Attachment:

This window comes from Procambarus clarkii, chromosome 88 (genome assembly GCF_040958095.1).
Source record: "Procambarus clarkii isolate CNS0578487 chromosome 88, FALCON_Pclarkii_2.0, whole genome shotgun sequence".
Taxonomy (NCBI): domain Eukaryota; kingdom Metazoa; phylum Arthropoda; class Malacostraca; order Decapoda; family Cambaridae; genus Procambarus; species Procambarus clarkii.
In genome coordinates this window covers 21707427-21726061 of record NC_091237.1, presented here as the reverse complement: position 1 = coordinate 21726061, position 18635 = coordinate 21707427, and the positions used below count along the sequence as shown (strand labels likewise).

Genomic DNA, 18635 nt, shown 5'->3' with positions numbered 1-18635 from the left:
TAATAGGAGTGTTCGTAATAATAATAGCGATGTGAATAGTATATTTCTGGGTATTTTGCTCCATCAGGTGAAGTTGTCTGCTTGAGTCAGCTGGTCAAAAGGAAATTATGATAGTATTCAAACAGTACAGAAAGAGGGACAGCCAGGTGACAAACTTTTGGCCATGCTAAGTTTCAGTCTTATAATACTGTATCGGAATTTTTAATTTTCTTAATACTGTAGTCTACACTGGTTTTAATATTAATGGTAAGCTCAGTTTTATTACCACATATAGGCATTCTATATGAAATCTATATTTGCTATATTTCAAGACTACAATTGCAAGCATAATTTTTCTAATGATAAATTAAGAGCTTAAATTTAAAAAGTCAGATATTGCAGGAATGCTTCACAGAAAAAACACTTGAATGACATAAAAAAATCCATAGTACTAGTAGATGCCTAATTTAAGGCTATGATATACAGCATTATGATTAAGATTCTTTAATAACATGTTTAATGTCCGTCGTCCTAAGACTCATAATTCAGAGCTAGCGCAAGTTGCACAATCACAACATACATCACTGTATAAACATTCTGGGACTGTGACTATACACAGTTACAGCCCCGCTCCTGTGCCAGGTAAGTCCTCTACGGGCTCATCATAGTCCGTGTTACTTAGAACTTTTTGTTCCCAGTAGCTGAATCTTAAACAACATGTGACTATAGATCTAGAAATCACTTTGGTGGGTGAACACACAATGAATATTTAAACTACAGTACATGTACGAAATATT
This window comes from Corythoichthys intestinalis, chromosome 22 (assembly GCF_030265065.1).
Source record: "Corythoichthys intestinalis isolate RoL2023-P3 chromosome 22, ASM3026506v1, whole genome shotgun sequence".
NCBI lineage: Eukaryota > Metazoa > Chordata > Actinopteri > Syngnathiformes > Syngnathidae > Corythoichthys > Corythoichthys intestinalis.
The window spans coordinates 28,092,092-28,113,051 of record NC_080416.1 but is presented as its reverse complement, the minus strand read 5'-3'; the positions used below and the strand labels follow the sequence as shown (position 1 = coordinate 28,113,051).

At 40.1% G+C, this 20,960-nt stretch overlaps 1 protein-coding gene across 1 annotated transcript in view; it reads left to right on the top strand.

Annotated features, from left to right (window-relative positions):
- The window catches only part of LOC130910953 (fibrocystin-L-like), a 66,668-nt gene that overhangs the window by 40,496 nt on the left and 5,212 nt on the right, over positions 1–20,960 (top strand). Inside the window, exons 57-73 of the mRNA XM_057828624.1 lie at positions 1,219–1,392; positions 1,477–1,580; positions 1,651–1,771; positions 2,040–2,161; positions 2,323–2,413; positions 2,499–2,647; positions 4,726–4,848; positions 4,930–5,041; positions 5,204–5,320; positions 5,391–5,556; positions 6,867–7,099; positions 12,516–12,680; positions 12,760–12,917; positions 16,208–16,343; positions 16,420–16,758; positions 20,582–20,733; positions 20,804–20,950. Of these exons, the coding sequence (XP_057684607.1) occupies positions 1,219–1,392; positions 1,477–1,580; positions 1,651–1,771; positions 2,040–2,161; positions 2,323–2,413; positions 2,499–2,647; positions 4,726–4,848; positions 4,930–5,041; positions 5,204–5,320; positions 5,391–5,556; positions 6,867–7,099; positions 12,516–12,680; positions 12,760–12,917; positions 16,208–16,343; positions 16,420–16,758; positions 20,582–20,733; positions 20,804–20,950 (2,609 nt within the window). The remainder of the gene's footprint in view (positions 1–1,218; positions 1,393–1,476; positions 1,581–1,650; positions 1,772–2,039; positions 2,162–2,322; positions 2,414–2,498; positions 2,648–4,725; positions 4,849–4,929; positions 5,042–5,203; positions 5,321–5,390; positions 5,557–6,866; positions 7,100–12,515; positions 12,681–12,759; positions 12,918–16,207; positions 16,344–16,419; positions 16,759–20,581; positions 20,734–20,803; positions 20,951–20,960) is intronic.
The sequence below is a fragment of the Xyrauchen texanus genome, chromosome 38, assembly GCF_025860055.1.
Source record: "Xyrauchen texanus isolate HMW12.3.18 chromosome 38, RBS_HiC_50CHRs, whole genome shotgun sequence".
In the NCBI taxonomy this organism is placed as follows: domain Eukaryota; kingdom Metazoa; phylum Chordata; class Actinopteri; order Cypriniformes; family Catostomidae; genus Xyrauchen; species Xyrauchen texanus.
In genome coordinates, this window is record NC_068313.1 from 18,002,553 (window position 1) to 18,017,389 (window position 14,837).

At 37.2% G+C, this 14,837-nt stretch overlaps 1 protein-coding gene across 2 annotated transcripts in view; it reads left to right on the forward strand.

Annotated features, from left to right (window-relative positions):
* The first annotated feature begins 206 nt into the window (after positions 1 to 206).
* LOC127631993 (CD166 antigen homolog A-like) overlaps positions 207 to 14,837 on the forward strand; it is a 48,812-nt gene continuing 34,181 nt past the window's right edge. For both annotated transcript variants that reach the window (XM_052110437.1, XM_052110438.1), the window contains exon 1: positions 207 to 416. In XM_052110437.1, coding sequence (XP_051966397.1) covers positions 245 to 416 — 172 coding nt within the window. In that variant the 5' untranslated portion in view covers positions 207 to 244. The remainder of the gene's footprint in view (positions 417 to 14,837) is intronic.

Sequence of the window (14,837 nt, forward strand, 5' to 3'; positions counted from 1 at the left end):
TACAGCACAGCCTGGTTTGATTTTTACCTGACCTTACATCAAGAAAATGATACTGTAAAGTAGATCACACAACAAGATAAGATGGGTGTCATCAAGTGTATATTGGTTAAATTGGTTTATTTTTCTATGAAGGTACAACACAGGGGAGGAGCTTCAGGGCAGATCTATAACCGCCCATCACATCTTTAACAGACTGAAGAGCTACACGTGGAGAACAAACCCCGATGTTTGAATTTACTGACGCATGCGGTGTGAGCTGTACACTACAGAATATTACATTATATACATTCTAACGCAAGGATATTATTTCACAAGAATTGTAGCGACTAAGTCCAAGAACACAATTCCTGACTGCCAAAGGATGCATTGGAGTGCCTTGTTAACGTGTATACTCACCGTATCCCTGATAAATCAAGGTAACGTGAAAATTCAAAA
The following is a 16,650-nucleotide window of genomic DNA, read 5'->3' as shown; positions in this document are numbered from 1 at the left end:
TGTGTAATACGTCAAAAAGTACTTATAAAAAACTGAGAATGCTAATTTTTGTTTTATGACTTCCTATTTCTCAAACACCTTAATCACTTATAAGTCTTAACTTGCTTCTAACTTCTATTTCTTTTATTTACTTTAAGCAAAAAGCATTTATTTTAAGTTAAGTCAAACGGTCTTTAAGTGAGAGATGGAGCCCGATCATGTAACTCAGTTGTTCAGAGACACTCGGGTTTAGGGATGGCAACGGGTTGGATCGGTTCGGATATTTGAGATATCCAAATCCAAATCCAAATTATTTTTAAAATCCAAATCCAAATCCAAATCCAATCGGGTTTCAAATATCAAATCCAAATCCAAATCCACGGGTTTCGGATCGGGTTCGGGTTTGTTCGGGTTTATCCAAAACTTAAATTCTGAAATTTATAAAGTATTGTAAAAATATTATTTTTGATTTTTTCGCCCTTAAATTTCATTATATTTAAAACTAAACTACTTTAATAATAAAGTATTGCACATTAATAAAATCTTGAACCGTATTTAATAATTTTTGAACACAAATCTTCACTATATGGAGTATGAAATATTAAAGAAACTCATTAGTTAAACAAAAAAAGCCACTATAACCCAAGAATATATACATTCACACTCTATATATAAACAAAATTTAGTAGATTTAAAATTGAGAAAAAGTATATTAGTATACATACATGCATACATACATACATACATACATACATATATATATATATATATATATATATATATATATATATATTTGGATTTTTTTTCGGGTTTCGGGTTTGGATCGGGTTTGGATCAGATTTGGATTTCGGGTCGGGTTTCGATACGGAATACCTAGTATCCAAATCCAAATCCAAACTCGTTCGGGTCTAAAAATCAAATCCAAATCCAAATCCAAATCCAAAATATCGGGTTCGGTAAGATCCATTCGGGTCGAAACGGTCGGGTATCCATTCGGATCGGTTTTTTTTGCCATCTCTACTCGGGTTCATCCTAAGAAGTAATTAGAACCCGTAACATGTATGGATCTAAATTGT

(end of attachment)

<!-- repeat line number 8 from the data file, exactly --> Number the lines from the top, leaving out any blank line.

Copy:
Source record: "Corythoichthys intestinalis isolate RoL2023-P3 chromosome 22, ASM3026506v1, whole genome shotgun sequence".